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Journal of Biomedical Optics

High-speed scanning ablation of dental hard tissues with a λ = 9.3 μm CO2 laser: adhesion, mechanical strength, heat accumulation, and peripheral thermal damage
Author(s): Daniel Nguyen; Kwang Chang; Saba Hedayatollahnajafi; Michal Staninec; Kenneth H. Chan; Robert Lee; Daniel Fried
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Paper Abstract

CO2 lasers can be operated at high laser pulse repetition rates for the rapid and precise removal of dental decay. Excessive heat accumulation and peripheral thermal damage is a concern when using high pulse repetition rates. Peripheral thermal damage can adversely impact the mechanical strength of the irradiated tissue, particularly for dentin, and reduce the adhesion characteristics of the modified surfaces. The interpulpal temperature rise was recorded using microthermocouples situated at the roof of the pulp chamber on teeth that were occlusally ablated using a rapidly-scanned CO2 laser operating at 9.3 μm with a pulse duration of 10 to 15 μs and repetition rate of 300 Hz over a 2 min time course. The adhesion strength of laser treated enamel and dentin surfaces was measured for various laser scanning parameters with and without post-ablation acid etching using the single-plane shear test. The mechanical strength of laser-ablated dentin surfaces were determined via the four-point bend test and compared to control samples prepared with 320 grit wet sand paper to simulate conventional preparations. Thermocouple measurements indicated that the temperature remained below ambient temperature if water-cooling was used. There was no discoloration of either dentin or enamel laser treated surfaces, the surfaces were uniformly ablated, and there were no cracks visible. Four-point bend tests yielded mean mechanical strengths of 18.2 N (s.d. = 4.6) for ablated dentin and 18.1 N (s.d. = 2.7) for control (p > 0.05). Shear tests yielded mean bond strengths approaching 30 MPa for both enamel and dentin under certain irradiation conditions. These values were slightly lower than nonirradiated acid-etched control samples. Additional studies are needed to determine if the slightly lower bond strength than the acid-etched control samples is clinically significant.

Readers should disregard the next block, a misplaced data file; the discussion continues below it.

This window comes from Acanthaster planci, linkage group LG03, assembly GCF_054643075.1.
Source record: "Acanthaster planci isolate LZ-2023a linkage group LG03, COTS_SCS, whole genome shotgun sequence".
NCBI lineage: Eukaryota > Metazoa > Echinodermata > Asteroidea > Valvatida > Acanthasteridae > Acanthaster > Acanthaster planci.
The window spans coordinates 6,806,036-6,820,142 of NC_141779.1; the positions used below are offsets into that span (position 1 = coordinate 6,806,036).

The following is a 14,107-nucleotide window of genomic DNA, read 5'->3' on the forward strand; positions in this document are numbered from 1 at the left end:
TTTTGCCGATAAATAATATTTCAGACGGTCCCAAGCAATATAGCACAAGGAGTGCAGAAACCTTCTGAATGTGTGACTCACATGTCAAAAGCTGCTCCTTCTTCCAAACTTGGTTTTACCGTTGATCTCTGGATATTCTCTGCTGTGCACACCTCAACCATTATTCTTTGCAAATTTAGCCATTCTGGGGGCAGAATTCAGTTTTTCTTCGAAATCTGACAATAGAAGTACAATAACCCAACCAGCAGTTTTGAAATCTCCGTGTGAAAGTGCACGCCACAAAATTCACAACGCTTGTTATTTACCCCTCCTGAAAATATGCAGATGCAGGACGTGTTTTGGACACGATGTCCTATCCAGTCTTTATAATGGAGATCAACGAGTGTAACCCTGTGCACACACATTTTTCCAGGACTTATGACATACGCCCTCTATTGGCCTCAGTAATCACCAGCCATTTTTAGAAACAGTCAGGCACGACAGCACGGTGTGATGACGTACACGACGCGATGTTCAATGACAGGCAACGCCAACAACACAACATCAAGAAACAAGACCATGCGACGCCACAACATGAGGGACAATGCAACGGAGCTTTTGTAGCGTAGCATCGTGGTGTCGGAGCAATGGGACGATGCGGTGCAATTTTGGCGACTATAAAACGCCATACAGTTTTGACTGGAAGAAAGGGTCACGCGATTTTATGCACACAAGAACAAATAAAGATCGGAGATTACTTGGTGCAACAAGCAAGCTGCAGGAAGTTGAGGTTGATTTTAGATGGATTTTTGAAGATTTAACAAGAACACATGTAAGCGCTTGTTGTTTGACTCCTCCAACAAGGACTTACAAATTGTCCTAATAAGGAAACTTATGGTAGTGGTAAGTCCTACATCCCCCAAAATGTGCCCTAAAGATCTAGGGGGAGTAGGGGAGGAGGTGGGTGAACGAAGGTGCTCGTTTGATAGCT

Paper Details

Date Published: 1 July 2011
PDF: 10 pages
J. Biomed. Opt. 16(7) 071410 doi: 10.1117/1.3603996
Published in: Journal of Biomedical Optics Volume 16, Issue 7
Show Author Affiliations
Daniel Nguyen, Univ. of California, San Francisco (United States)
Kwang Chang, Univ. of California, San Francisco (United States)
Saba Hedayatollahnajafi, Univ. of California, San Francisco (United States)
Michal Staninec, Univ. of California, San Francisco (United States)
Kenneth H. Chan, Univ. of California, San Francisco (United States)
Robert Lee, Univ. of California, San Francisco (United States)
Daniel Fried, Univ. of California, San Francisco (United States)


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